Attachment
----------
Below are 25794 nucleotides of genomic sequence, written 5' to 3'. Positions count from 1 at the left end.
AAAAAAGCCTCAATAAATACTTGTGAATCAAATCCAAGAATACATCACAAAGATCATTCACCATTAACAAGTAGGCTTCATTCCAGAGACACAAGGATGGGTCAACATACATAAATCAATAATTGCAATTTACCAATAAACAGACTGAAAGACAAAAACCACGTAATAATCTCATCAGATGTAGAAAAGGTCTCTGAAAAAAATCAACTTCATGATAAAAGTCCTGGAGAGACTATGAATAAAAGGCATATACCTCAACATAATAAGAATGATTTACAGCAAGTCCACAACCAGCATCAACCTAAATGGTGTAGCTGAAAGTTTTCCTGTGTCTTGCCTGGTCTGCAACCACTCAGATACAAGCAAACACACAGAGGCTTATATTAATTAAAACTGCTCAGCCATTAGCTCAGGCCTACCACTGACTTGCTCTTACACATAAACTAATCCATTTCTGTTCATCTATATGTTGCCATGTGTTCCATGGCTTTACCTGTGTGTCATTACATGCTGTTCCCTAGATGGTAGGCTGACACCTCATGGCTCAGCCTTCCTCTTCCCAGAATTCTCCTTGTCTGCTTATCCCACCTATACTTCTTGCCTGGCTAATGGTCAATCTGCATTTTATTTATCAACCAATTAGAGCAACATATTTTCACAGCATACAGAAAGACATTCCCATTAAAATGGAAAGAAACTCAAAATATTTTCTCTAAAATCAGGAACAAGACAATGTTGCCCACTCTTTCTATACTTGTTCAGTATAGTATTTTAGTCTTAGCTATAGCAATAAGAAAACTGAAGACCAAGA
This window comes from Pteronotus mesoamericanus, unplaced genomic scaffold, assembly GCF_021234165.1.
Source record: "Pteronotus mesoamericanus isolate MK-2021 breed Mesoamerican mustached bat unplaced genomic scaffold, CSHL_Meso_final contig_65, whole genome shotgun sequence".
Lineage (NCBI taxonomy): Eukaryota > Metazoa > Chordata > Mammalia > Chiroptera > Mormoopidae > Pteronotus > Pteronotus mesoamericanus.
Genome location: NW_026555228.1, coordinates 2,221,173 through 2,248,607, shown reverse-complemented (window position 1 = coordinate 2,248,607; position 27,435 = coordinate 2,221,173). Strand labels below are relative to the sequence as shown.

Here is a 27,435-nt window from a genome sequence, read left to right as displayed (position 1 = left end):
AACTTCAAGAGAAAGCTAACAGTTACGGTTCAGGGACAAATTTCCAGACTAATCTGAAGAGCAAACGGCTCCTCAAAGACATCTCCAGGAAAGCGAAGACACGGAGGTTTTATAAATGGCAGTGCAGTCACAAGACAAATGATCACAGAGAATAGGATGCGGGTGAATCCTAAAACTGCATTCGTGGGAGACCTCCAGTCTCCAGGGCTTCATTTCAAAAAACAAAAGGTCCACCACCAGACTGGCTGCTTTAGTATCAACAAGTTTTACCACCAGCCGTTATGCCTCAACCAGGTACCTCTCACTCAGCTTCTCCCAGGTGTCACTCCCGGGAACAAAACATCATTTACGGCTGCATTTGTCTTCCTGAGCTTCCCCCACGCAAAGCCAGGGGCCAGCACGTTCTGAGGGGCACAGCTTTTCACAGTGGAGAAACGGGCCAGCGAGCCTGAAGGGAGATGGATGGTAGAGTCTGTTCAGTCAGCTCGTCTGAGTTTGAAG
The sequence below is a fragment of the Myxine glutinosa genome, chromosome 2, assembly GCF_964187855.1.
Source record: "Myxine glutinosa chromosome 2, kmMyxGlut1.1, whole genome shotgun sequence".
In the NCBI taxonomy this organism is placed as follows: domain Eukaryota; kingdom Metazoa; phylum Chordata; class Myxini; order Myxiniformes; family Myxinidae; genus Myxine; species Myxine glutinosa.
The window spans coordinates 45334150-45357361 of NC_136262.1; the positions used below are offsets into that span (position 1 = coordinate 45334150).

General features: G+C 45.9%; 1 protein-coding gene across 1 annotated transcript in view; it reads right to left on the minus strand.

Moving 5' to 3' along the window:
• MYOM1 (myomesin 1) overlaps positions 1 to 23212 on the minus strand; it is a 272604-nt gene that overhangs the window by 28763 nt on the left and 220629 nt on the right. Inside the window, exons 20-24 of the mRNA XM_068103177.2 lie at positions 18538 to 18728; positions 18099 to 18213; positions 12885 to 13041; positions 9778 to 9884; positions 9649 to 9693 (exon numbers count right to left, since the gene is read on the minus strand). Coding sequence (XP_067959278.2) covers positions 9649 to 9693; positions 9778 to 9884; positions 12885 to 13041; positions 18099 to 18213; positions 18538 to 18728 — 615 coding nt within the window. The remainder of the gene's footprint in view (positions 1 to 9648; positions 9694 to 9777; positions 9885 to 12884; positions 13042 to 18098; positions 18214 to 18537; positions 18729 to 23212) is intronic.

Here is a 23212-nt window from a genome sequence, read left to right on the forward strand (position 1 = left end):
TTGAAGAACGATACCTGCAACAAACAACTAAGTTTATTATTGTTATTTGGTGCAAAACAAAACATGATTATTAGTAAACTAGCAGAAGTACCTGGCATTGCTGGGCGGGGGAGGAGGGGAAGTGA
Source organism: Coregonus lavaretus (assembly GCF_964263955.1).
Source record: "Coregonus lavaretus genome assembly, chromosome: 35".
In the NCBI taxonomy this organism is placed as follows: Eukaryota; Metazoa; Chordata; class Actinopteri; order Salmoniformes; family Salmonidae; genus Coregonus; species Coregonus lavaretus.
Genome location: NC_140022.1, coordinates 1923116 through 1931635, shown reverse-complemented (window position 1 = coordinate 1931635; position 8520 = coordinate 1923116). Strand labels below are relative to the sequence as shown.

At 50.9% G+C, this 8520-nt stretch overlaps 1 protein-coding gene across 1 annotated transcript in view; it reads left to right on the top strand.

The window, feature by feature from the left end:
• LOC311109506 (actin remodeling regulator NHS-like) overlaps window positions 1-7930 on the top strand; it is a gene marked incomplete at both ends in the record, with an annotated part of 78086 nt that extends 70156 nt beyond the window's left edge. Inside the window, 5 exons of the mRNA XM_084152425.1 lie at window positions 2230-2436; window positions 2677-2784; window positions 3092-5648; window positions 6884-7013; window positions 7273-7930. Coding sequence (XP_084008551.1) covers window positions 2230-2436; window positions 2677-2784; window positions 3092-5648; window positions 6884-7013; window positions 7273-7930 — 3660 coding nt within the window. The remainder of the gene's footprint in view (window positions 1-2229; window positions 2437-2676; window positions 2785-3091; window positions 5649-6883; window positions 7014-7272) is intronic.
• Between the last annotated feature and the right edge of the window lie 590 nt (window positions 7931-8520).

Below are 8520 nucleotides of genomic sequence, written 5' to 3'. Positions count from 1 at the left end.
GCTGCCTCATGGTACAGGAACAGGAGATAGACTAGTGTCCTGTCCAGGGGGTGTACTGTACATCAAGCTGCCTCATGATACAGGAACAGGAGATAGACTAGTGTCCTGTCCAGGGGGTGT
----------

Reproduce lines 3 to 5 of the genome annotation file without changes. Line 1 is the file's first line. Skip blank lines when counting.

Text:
This window comes from Pteronotus mesoamericanus, unplaced genomic scaffold, assembly GCF_021234165.1.
Source record: "Pteronotus mesoamericanus isolate MK-2021 breed Mesoamerican mustached bat unplaced genomic scaffold, CSHL_Meso_final contig_65, whole genome shotgun sequence".
Lineage (NCBI taxonomy): Eukaryota > Metazoa > Chordata > Mammalia > Chiroptera > Mormoopidae > Pteronotus > Pteronotus mesoamericanus.